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What is ethics?

What is ethics?

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Published by Thalia Sanders

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Categories:Types, School Work
Published by: Thalia Sanders on Jan 29, 2013
Copyright:Attribution Non-commercial


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Introduction: What is Ethics?
The Elements of Moral Philosophy
, Ch. 1;Hinman,
Contemporary Moral Issues
, “Introduction”)
I.Ethics, morality and moral theory
A.Rachels begins his book by highlighting two incredibly difficult cases where people are required to make seemingly impossible judgments about how they should actor not act. This highlights the essential subject matter of ethics – human action. Butethics is not merely interested in human action as a only an event; it is interested inexamining and evaluating the quality of human action in light of some expressedstandards or set of values.B.Everyone asks ethical questions all the time. We ponder over whether our actionsare helpful or hurtful to others. We wonder if one course of action is better than another;is it good to do action A and wrong to do action B? These are ethical questions. Butethics as a course of study is a branch of philosophy where we ask even more penetratingand conceptual questions, such as: What qualities or characteristic go into making anaction a
action? How does one decide what
consist in? Can a person improve themselves and become better at judging the quality of actions, both our own and those of others? Who decides what standard(s) determine the rightness or wrongness of an action? All of these and much more are part of what makes up thesubject of ethics.C.In pursuing the study of ethics we need to be clear about several important termsthat will appear frequently in the readings and in our discussion of ethics. The word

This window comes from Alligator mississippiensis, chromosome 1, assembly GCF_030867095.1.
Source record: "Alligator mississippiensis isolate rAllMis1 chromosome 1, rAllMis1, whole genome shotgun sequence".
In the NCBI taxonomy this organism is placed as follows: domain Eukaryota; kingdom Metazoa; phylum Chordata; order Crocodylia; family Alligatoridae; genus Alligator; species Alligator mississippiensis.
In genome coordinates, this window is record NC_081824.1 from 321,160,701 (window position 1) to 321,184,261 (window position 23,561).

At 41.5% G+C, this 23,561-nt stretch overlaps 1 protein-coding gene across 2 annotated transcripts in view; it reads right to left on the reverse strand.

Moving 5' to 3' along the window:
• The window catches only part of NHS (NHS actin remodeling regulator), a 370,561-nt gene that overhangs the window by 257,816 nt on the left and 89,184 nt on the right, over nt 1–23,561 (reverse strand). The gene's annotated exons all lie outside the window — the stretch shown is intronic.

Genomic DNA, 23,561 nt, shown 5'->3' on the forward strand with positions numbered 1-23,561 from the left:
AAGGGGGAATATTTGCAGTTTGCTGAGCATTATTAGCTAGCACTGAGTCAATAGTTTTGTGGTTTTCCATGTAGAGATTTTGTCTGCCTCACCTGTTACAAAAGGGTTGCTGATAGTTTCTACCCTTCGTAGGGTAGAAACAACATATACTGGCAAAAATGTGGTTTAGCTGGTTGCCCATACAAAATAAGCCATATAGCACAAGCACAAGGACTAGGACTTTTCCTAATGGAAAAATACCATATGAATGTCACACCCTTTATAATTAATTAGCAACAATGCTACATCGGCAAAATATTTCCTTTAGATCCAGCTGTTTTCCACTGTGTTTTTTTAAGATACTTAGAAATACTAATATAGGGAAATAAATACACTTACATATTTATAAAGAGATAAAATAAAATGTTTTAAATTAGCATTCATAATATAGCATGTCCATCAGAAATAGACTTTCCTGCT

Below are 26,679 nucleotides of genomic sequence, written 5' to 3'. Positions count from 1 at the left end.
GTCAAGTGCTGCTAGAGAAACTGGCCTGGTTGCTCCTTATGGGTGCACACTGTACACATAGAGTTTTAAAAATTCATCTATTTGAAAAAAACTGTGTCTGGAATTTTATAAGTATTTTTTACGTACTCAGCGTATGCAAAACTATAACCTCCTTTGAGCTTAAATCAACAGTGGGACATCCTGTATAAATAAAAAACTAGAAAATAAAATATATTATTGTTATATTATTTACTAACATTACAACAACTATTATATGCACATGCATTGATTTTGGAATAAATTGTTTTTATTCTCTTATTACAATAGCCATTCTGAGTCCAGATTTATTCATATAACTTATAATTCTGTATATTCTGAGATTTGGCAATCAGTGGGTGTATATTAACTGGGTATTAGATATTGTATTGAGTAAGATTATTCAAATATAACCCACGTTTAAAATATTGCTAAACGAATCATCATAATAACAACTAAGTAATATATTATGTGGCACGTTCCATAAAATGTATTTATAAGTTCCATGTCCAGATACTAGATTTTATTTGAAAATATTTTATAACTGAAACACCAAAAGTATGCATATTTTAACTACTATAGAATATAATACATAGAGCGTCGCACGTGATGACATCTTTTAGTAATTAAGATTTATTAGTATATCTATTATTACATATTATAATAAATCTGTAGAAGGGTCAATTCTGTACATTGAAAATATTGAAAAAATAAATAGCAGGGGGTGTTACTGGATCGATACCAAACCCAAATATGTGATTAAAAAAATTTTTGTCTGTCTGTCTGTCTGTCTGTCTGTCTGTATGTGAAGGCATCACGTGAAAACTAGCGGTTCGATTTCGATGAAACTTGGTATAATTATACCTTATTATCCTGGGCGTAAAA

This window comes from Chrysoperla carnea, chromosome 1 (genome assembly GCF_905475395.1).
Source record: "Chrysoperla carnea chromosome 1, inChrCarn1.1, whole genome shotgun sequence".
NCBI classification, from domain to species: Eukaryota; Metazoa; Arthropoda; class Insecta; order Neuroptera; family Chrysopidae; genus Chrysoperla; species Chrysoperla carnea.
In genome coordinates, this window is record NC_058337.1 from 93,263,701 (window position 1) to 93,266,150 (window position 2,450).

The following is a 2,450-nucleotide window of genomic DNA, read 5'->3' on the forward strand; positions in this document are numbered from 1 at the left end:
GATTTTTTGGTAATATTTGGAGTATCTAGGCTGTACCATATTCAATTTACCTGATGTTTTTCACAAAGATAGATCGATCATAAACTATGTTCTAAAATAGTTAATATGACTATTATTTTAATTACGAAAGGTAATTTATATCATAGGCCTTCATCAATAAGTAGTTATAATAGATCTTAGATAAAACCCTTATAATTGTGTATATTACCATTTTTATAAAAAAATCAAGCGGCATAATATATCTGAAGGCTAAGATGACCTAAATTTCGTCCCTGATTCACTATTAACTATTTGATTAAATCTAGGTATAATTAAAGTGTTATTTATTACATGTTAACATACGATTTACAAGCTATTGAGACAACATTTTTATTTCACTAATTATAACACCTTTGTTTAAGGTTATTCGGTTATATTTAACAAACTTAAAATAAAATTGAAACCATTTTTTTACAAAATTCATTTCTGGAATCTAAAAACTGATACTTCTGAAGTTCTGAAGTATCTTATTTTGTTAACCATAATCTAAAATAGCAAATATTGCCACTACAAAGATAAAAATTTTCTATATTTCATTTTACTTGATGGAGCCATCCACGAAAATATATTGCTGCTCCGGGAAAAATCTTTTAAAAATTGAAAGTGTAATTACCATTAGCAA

is derived from the Greek word
, meaning “custom” or “pattern” and was usedto describe a general character or “way of life” that a person evidenced in their behavior.The subject of ethics, then, seeks understanding about ways of living, or in the words of the great ancient Greek philosopher, Socrates, it seeks to understand “how we ought tolive.”
D.Sometimes the word
is used in the very specific sense of a standard of conduct or set of rules espoused by a particular profession. For instance, we often think of lawyers and legal ethics or medical doctors and medical ethics. This is a narrower useof the term than we will typically use throughout our study this semester. For all intentsand purposes, we will use the terms
interchangeably. Both terms areequally appropriate for describing the standards and subsequent judgments made inevaluating human behavior. By the same token, the term
moral theory
ethical theory
)refers to the study of ethics/morality and the systematic points of view that have arisen todescribe in general terms the standards, criteria and judgments regarding human action.
II.Why study ethics?
A.You may be asking this very question as you begin this course. But rest assuredthat you are not the first, nor will you be the last person to ask this question. Ethics has been a subject of interest and intense questioning since the earliest written accounts of western philosophy. And ethics courses have long been a traditional part of thecurriculum for those seeking an undergraduate college degree. Why, then, do we studyethics?B.There are a number of reasons that we might site for the study of ethics and manyare unique to particular moral theories or ethical points of view. But there is consensusabout some of the most fundamental reasons for studying ethics. First, some haveclaimed that ethical knowledge is a key to becoming a good and virtuous person. Whilenot everyone accepts this reason, it does seem that much of morality is learned (perhapssomething like learning a skill, for example playing the piano or becoming good at a particular sport), so knowing what morality is about can play a role in helping one to become a better person.C.Another important reason for studying ethics is that the process of comparing andevaluating moral theories, and entering into the debate surrounding importantcontemporary moral issues helps one improve their 
moral reasoning skills.
The goal isthat our decisions about what actions to choose and our evaluation of other people’sactions will not be merely the result of blind, arbitrary forces like urges and mere personal desires. Rather, if we can understand the role and importance of moralreasoning, and even gain some practice in using our moral reasoning capacities, then wewill be on the road to becoming competent and informed moral persons. An ethicscourse like this one gives you some basic tools and instruction regarding moral reasoning,as well as the opportunity to practice such reasoning.

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